Why do dogs bite?
MANY BITES INVOLVE STRAYS
“If a dog has teeth, it has potential to bite,” Sgt. Stephen Romero, a 20-year veteran of Denver’s Animal Control, said. “If it’s in the right conditions [or] circumstance, it can potentially bite.”
Experts who spoke to 9Wants to Know for this analysis typically categorized dogs into two categories when they bite: fear biters and aggressive biters.
“Dogs learn that biting is basically a form of control,” Sean Miller who owns American Canine Academy and often testifies in court as an expert witness in animal cases, said. “One-hundred percent of the time we flinch or we feel pain, so it immediately neutralizes the situation in the dog’s mind. It becomes a trump card to a dog.”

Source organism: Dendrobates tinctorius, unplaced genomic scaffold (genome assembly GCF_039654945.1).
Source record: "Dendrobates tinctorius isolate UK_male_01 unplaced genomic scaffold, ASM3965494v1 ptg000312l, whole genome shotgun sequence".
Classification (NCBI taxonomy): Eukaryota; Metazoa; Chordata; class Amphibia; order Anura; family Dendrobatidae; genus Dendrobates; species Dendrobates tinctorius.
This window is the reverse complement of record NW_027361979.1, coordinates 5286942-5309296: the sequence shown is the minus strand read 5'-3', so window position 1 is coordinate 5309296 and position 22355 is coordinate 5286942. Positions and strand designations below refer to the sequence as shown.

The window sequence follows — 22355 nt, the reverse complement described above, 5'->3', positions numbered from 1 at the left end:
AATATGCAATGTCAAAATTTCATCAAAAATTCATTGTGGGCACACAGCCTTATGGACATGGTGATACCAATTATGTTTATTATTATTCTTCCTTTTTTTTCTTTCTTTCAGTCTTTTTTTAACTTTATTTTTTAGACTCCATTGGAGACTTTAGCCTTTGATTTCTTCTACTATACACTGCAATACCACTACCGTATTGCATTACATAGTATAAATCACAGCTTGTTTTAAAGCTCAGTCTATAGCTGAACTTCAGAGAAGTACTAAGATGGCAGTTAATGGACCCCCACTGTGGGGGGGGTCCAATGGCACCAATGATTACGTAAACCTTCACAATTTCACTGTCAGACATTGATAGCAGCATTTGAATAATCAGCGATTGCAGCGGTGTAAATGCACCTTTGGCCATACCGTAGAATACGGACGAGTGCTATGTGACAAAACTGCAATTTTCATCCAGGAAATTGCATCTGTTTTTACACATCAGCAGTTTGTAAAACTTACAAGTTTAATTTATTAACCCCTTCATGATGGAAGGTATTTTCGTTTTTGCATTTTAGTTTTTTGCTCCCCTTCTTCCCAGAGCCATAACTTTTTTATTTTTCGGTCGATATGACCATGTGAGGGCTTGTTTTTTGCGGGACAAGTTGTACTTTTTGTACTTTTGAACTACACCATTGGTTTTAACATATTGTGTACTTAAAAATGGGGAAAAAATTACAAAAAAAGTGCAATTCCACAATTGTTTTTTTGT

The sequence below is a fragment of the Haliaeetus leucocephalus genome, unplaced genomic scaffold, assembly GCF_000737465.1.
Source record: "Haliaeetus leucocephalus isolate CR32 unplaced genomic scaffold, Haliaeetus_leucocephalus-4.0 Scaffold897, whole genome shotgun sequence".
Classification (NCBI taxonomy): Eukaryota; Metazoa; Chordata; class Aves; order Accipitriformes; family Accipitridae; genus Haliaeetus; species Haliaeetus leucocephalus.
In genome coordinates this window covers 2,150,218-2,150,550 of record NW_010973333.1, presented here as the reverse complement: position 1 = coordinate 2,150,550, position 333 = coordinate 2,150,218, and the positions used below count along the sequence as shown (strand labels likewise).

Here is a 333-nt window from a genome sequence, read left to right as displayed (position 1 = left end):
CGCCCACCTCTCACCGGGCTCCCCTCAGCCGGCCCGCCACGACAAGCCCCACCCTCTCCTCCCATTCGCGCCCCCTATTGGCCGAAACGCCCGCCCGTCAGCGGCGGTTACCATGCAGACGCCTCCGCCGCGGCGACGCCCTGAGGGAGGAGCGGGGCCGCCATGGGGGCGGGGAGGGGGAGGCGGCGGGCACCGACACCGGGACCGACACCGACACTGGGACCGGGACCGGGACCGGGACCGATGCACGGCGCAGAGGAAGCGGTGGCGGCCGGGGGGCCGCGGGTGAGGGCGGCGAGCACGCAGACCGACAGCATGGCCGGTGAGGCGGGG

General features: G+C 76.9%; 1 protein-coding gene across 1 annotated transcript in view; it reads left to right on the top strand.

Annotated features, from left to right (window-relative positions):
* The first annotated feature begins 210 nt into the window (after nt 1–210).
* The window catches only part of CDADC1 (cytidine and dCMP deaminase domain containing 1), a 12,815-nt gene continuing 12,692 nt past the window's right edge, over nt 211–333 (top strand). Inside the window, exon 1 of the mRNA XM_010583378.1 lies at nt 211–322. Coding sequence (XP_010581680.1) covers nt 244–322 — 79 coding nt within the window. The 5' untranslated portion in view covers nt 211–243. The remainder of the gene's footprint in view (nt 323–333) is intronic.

Anecdotally, Tara Morse, one of the supervisors at the Denver Animal Shelter, says many of the bite cases that come in often involve strays who got loose after being tied up in a yard all day.
“A dog who is tied, isolated from the world, is three times more likely to bite than a dog who is socialized,” Morse said.